Conventional brain implants are typically rigid and use materials that can irritate fragile tissue. Such devices have limited in-vivo lifetime and prevent more complicated functionality to be built into them. They typically do one task, such as drug delivery or neural sensing, and usually can’t deliver therapy while monitoring its effects in real time. Scientists at MIT have now developed a novel type of fibers that can simultaneously transmit electrical and optical stimulation, deliver drugs, and read the brain’s electric signals while causing little irritation to nearby tissue.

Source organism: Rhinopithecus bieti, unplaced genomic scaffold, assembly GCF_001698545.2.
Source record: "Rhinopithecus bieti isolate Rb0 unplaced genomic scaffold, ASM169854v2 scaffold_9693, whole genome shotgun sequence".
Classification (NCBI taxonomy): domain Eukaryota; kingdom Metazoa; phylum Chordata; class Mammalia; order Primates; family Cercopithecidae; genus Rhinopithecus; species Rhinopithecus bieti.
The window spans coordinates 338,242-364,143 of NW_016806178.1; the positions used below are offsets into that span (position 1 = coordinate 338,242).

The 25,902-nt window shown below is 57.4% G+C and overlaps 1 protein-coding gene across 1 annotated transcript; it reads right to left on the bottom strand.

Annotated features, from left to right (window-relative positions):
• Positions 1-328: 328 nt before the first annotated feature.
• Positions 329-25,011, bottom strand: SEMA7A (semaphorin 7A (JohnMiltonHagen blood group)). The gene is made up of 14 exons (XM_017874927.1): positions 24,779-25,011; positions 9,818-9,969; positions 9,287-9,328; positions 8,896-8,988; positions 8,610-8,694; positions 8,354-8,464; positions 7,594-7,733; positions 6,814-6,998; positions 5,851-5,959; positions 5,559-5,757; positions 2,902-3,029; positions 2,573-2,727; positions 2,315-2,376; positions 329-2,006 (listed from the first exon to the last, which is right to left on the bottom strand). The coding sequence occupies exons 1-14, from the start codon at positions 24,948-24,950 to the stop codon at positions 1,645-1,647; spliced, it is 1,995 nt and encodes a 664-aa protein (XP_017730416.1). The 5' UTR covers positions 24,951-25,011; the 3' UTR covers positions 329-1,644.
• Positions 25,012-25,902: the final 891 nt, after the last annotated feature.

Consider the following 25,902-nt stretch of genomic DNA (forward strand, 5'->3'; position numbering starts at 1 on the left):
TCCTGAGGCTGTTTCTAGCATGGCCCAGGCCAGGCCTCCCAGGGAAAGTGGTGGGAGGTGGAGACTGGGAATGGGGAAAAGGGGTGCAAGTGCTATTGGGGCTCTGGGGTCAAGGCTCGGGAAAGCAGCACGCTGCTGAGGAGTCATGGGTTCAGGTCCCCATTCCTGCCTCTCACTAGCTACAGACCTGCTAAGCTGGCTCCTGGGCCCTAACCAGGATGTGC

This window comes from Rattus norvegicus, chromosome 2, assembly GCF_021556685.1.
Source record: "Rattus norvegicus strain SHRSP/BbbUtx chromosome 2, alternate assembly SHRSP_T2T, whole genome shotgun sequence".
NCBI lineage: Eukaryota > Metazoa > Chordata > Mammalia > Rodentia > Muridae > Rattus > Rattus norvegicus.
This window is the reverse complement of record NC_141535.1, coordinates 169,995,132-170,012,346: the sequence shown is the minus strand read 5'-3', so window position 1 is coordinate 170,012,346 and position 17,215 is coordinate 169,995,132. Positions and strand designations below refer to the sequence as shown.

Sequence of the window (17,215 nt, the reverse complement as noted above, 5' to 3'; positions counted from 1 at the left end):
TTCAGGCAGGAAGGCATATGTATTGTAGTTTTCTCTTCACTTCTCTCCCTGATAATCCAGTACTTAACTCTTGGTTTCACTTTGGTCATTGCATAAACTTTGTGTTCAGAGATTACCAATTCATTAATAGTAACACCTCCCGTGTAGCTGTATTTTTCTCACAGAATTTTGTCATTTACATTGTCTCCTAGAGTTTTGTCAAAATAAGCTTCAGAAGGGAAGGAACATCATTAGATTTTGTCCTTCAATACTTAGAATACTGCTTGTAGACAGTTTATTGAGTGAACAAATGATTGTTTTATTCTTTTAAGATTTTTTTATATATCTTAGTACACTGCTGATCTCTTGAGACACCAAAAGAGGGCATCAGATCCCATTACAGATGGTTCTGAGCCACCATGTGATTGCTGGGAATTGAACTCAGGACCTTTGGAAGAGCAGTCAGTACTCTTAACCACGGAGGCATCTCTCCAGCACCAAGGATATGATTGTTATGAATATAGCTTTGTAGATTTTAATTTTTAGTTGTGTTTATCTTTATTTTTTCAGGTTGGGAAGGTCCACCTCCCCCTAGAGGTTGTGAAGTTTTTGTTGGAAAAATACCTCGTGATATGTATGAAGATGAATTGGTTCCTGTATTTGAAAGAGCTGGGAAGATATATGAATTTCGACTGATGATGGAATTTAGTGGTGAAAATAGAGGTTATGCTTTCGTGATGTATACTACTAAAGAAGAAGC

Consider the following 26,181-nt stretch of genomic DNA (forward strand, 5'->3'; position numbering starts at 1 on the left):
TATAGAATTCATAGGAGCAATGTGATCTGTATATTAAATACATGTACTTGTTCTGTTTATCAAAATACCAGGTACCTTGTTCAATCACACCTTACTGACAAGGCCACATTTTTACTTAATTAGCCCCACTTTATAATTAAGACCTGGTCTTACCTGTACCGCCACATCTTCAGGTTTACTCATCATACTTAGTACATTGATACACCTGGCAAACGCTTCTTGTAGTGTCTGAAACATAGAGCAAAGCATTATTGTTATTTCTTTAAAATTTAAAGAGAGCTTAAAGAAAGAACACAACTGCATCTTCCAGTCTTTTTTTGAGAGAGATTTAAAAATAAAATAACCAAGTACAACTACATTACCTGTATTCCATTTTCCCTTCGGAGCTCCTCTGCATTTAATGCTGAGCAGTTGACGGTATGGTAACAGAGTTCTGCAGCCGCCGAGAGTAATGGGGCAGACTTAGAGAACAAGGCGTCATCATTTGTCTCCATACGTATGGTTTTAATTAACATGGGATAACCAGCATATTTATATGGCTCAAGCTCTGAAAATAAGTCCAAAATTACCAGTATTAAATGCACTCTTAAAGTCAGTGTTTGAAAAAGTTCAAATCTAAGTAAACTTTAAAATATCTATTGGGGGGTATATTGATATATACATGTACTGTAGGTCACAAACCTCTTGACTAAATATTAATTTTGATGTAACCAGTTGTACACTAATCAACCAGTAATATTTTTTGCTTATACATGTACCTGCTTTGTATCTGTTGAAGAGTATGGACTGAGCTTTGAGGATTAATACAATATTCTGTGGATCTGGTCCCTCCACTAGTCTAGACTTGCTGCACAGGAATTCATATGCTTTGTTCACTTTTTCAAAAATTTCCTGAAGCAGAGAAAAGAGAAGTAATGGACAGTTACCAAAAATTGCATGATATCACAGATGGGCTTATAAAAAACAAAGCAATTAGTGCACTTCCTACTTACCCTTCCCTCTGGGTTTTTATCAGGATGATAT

The polymer fibers in some ways mimic our own nerves but have electrodes, a tube, and an optical channel built. These are created by first making them relatively large and easy to work with. Once the components are built, positioned, and aligned, the device is heated to soften it up. Carefully sucking it through a narrow straw while still hot squishes it together into a very narrow fiber that maintains the functional components created earlier. Repeating this process makes the implant progressively narrower.
The new implants should help further develop the science of optogenetics, which uses light to stimulate small groups of brain neurons, as well as advance research into all kinds of brain therapies in which multi-modal stimulation and simultaneous monitoring can have a great benefit.
Study in Nature Biotechnology: Multifunctional fibers for simultaneous optical, electrical and chemical interrogation of neural circuits in vivo…